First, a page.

Fong Returns $100,000 in Gifts
State Treasurer Matt Fong on Tuesday returned $100,000 in campaign contributions to an Indonesian businessman and a family-held company because of reports that the money may have originated in the People’s Republic of China.
Earlier, Gov. Pete Wilson delivered a spirited defense of Fong for accepting the money, arguing that his fellow Republican had no reason until this week to question whether the 1995 contributions were legitimate.
Fong said he acted quickly to return the money when the donors--Indonesian entrepreneur Ted Sioeng and Panda Estates Investment, run by Sioeng’s daughter--failed to respond to a request that they verify within 24 hours that the contributions were not from foreign sources.
“I want absolutely no cloud, no suspicion, no doubt about my campaign conduct or my performance in public office,” Fong said. “When my campaign accepted the contributions, we had no reason to believe they may have been improper in any way.”
He said that although there is no legal requirement that his campaign return the money, “there is certainly a moral obligation to do so.”
Federal law bars contributions from “foreign nationals” to all candidates for elected office, whether federal, state or local. The law makes an exception for legal residents of the United States. The law also bars contributions made in the name of another.
The decision followed a report in Newsweek that the FBI had tracked the movement of funds from sources in China through Southland bank accounts held by Sioeng’s family’s companies and to Fong’s campaign. The magazine acknowledged that the source of funds might have been legitimate, but the article had an immediate impact on Fong, one of the first Republicans to be touched by a widening campaign finance scandal.
Fong said his decision to return the donations was in sharp contrast to that of the Democratic National Committee, which last year received $250,000 from Sioeng’s daughter, Jessica Elnitiarta. After a review, the DNC concluded that the contribution was a proper one.
“Those of us in public service should set an example,” he said. “For this reason we’re returning the money immediately.”
Amy Weiss Tobe, spokeswoman for the Democratic National Committee, said the party decided not to return Elnitiarta’s money after determining that she is a legal U.S. resident. Tobe noted that the party had received no money from Sioeng, although he had attended a few party events as a guest of his daughter.
Tobe shrugged off Fong’s decision to return the $100,000. “It’s his call,” she said.
Fong, who is hoping to raise as much as $700,000 this week for a run for the U.S. Senate next year, was especially eager to put any questions about his state campaign fund-raising behind him. “There is a chance,” said Fong campaign consultant Ray McNally, “that there is absolutely nothing wrong about these contributions.”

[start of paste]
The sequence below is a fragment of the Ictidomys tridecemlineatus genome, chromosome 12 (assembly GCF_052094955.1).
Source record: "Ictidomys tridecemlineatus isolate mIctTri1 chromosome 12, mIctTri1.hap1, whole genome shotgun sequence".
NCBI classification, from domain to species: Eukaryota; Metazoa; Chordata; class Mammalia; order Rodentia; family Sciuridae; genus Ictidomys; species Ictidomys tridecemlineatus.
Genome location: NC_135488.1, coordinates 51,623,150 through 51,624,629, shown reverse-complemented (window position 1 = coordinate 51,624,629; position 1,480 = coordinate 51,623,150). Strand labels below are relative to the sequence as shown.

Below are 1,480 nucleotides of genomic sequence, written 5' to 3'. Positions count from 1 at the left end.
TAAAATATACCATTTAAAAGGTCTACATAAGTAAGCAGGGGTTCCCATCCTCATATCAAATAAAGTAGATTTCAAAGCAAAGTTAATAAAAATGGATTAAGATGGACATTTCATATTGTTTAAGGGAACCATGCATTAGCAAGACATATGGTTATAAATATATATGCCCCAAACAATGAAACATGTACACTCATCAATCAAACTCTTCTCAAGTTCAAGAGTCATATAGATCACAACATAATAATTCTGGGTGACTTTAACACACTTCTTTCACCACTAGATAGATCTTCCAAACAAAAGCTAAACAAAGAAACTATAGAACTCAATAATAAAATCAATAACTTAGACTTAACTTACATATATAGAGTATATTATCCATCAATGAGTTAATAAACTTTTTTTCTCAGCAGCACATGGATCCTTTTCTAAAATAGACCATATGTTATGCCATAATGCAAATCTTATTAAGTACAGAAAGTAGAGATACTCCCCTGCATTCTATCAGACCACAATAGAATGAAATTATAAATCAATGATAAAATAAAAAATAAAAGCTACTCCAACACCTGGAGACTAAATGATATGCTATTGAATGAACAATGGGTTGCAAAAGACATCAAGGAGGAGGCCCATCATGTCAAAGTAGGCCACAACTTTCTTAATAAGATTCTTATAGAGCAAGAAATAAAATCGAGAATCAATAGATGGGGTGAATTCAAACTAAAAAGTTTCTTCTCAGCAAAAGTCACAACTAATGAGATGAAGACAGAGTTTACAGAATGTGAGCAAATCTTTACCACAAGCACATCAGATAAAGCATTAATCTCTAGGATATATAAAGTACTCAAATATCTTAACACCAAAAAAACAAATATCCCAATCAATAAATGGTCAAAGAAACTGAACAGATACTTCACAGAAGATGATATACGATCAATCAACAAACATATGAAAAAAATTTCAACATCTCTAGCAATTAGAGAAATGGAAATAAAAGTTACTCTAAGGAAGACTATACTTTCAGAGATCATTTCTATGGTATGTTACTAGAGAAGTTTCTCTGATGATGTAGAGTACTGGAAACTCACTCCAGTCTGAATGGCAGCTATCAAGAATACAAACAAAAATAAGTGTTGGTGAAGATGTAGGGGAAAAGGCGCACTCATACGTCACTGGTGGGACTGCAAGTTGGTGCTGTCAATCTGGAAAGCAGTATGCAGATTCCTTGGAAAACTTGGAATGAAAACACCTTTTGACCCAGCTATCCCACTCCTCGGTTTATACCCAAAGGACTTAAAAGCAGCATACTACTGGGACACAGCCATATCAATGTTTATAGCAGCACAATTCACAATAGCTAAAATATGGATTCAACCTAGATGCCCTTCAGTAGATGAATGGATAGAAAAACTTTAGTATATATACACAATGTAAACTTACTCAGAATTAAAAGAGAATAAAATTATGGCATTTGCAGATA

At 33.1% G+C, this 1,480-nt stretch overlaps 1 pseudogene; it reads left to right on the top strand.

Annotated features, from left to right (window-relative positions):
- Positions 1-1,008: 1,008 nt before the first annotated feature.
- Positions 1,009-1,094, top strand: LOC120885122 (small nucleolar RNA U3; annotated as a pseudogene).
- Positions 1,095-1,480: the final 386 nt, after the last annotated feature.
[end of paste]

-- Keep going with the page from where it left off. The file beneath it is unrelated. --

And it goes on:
Sioeng and Elnitiarta have not responded to requests for comment.
Wilson, speaking at a Capitol news conference, said Fong should not be blamed for taking the money and lamented that the national scandal over contributions had been hurtful to Asian American candidates and contributors.
“The law is clear: Foreign money is not acceptable,” Wilson said. “If from [Fong’s] standpoint it appeared to be simply someone with an Asian name, that is hardly reason for anybody to be suspicious.”
The governor bemoaned the impact of the continued attention to political contributions by Asians.
“It’s a terrible thing that Asian Americans, whom we have been trying to involve in the political system, are having this experience,” Wilson said. “I hope they will not turn away from participation, because more and more we want to see them as candidates. We want to see them participate in every way.”
The governor was less charitable toward President Clinton and Vice President Al Gore, who have been touched by the national campaign finance scandal that has led to investigations by Congress and the FBI.
Referring to Gore’s attendance at a Democratic National Committee fund-raiser at the Hsi Lai Buddhist temple in Hacienda Heights in April, Wilson said: “It’s a little harder when somebody goes to a temple that is manned by people who are sworn to a vow of poverty, and goes there for the purpose of a fund-raiser.”
The Democratic National Committee is returning $3 million in questionable contributions because of suspicions that the money came from foreign sources, the contributions were made in the name of another, or the donations were “determined to be inappropriate.” Included in the total are funds collected at the temple fund-raiser.
Fong’s advisors say that if the Sioeng contributions are shown by the FBI to originate in mainland China, he is planning to contribute to a pro-democracy group in Hong Kong. To demonstrate his independence of the Communist government, Fong’s campaign has distributed a letter sent to him by China’s consul general in Los Angeles. The letter takes Fong to task for greeting Taiwanese President Lee Teng-hui at a stopover at Los Angeles International Airport in 1995.
State law requires all contributors who make more than $10,000 in contributions in a calendar year to California candidates and campaign committees to file complete disclosures of all their contributions. Today, the secretary of state’s office plans to send Sioeng and his daughter’s company notices that they there are no such filings for their contributions in 1995. The penalty for failing to file is $10 a day.